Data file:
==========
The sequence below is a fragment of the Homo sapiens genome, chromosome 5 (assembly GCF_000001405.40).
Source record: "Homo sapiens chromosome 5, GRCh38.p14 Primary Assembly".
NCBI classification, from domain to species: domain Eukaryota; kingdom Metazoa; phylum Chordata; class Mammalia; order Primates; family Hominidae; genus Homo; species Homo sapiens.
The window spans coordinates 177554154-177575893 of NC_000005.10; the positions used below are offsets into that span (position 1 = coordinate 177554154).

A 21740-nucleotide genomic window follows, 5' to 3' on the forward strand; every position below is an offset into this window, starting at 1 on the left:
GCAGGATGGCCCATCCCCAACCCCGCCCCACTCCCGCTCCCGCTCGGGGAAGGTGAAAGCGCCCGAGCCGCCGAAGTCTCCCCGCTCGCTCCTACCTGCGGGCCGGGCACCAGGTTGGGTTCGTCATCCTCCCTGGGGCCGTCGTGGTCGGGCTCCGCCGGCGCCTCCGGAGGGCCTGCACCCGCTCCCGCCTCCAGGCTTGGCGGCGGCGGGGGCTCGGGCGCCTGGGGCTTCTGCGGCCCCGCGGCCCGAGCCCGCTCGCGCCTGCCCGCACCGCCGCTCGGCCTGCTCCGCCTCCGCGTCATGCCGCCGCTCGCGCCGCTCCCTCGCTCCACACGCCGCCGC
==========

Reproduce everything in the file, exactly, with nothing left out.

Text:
The sequence below is a fragment of the Homo sapiens genome, chromosome 5 (assembly GCF_000001405.40).
Source record: "Homo sapiens chromosome 5, GRCh38.p14 Primary Assembly".
NCBI classification, from domain to species: domain Eukaryota; kingdom Metazoa; phylum Chordata; class Mammalia; order Primates; family Hominidae; genus Homo; species Homo sapiens.
The window spans coordinates 177554154-177575893 of NC_000005.10; the positions used below are offsets into that span (position 1 = coordinate 177554154).

A 21740-nucleotide genomic window follows, 5' to 3' on the forward strand; every position below is an offset into this window, starting at 1 on the left:
GCAGGATGGCCCATCCCCAACCCCGCCCCACTCCCGCTCCCGCTCGGGGAAGGTGAAAGCGCCCGAGCCGCCGAAGTCTCCCCGCTCGCTCCTACCTGCGGGCCGGGCACCAGGTTGGGTTCGTCATCCTCCCTGGGGCCGTCGTGGTCGGGCTCCGCCGGCGCCTCCGGAGGGCCTGCACCCGCTCCCGCCTCCAGGCTTGGCGGCGGCGGGGGCTCGGGCGCCTGGGGCTTCTGCGGCCCCGCGGCCCGAGCCCGCTCGCGCCTGCCCGCACCGCCGCTCGGCCTGCTCCGCCTCCGCGTCATGCCGCCGCTCGCGCCGCTCCCTCGCTCCACACGCCGCCGC